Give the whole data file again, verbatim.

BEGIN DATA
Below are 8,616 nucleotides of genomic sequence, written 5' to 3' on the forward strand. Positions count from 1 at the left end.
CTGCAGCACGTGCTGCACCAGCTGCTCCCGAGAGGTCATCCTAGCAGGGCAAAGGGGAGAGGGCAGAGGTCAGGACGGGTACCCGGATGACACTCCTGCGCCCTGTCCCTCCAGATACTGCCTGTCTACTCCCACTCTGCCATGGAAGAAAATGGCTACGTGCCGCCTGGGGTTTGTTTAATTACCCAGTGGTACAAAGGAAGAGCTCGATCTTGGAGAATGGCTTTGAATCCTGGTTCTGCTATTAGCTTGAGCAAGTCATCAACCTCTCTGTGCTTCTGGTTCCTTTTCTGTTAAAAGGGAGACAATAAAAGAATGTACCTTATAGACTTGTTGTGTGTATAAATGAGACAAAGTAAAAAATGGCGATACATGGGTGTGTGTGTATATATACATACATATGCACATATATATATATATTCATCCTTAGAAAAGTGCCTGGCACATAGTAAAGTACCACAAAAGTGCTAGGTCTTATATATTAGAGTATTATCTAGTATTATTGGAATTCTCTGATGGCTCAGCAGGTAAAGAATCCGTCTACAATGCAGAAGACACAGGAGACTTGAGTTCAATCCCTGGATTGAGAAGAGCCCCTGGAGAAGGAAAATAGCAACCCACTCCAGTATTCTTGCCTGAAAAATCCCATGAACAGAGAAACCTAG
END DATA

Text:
Below are 8,616 nucleotides of genomic sequence, written 5' to 3' on the forward strand. Positions count from 1 at the left end.
CTGCAGCACGTGCTGCACCAGCTGCTCCCGAGAGGTCATCCTAGCAGGGCAAAGGGGAGAGGGCAGAGGTCAGGACGGGTACCCGGATGACACTCCTGCGCCCTGTCCCTCCAGATACTGCCTGTCTACTCCCACTCTGCCATGGAAGAAAATGGCTACGTGCCGCCTGGGGTTTGTTTAATTACCCAGTGGTACAAAGGAAGAGCTCGATCTTGGAGAATGGCTTTGAATCCTGGTTCTGCTATTAGCTTGAGCAAGTCATCAACCTCTCTGTGCTTCTGGTTCCTTTTCTGTTAAAAGGGAGACAATAAAAGAATGTACCTTATAGACTTGTTGTGTGTATAAATGAGACAAAGTAAAAAATGGCGATACATGGGTGTGTGTGTATATATACATACATATGCACATATATATATATATTCATCCTTAGAAAAGTGCCTGGCACATAGTAAAGTACCACAAAAGTGCTAGGTCTTATATATTAGAGTATTATCTAGTATTATTGGAATTCTCTGATGGCTCAGCAGGTAAAGAATCCGTCTACAATGCAGAAGACACAGGAGACTTGAGTTCAATCCCTGGATTGAGAAGAGCCCCTGGAGAAGGAAAATAGCAACCCACTCCAGTATTCTTGCCTGAAAAATCCCATGAACAGAGAAACCTAG